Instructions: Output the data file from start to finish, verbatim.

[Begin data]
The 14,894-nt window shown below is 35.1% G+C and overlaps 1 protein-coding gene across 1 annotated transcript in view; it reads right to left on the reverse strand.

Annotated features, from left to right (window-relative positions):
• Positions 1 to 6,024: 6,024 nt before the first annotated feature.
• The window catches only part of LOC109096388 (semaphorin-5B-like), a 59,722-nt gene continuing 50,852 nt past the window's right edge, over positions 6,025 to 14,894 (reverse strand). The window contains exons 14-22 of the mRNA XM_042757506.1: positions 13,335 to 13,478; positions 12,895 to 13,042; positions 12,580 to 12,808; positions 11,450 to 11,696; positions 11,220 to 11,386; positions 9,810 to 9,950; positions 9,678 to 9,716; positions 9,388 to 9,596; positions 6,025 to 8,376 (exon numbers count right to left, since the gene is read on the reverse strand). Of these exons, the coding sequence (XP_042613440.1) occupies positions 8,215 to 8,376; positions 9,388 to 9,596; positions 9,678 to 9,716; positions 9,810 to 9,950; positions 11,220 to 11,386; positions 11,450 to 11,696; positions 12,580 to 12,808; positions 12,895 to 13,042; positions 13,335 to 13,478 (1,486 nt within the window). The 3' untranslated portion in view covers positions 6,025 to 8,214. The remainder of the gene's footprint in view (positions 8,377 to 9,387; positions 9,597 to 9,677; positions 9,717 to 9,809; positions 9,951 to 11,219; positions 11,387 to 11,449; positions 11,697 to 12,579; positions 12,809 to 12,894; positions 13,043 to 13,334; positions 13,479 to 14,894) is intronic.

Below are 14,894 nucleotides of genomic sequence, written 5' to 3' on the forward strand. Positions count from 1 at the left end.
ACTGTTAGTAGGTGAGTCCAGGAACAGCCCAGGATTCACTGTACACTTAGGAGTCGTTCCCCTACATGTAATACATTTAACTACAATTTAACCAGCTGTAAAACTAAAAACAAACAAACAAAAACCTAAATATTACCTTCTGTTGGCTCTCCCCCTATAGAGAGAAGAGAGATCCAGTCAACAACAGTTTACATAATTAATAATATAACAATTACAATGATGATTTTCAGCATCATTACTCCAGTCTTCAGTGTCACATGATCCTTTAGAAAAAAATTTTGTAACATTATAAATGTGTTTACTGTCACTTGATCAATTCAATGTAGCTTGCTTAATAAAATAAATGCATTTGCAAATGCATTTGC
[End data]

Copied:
The 14,894-nt window shown below is 35.1% G+C and overlaps 1 protein-coding gene across 1 annotated transcript in view; it reads right to left on the reverse strand.

Annotated features, from left to right (window-relative positions):
• Positions 1 to 6,024: 6,024 nt before the first annotated feature.
• The window catches only part of LOC109096388 (semaphorin-5B-like), a 59,722-nt gene continuing 50,852 nt past the window's right edge, over positions 6,025 to 14,894 (reverse strand). The window contains exons 14-22 of the mRNA XM_042757506.1: positions 13,335 to 13,478; positions 12,895 to 13,042; positions 12,580 to 12,808; positions 11,450 to 11,696; positions 11,220 to 11,386; positions 9,810 to 9,950; positions 9,678 to 9,716; positions 9,388 to 9,596; positions 6,025 to 8,376 (exon numbers count right to left, since the gene is read on the reverse strand). Of these exons, the coding sequence (XP_042613440.1) occupies positions 8,215 to 8,376; positions 9,388 to 9,596; positions 9,678 to 9,716; positions 9,810 to 9,950; positions 11,220 to 11,386; positions 11,450 to 11,696; positions 12,580 to 12,808; positions 12,895 to 13,042; positions 13,335 to 13,478 (1,486 nt within the window). The 3' untranslated portion in view covers positions 6,025 to 8,214. The remainder of the gene's footprint in view (positions 8,377 to 9,387; positions 9,597 to 9,677; positions 9,717 to 9,809; positions 9,951 to 11,219; positions 11,387 to 11,449; positions 11,697 to 12,579; positions 12,809 to 12,894; positions 13,043 to 13,334; positions 13,479 to 14,894) is intronic.

Below are 14,894 nucleotides of genomic sequence, written 5' to 3' on the forward strand. Positions count from 1 at the left end.
ACTGTTAGTAGGTGAGTCCAGGAACAGCCCAGGATTCACTGTACACTTAGGAGTCGTTCCCCTACATGTAATACATTTAACTACAATTTAACCAGCTGTAAAACTAAAAACAAACAAACAAAAACCTAAATATTACCTTCTGTTGGCTCTCCCCCTATAGAGAGAAGAGAGATCCAGTCAACAACAGTTTACATAATTAATAATATAACAATTACAATGATGATTTTCAGCATCATTACTCCAGTCTTCAGTGTCACATGATCCTTTAGAAAAAAATTTTGTAACATTATAAATGTGTTTACTGTCACTTGATCAATTCAATGTAGCTTGCTTAATAAAATAAATGCATTTGCAAATGCATTTGC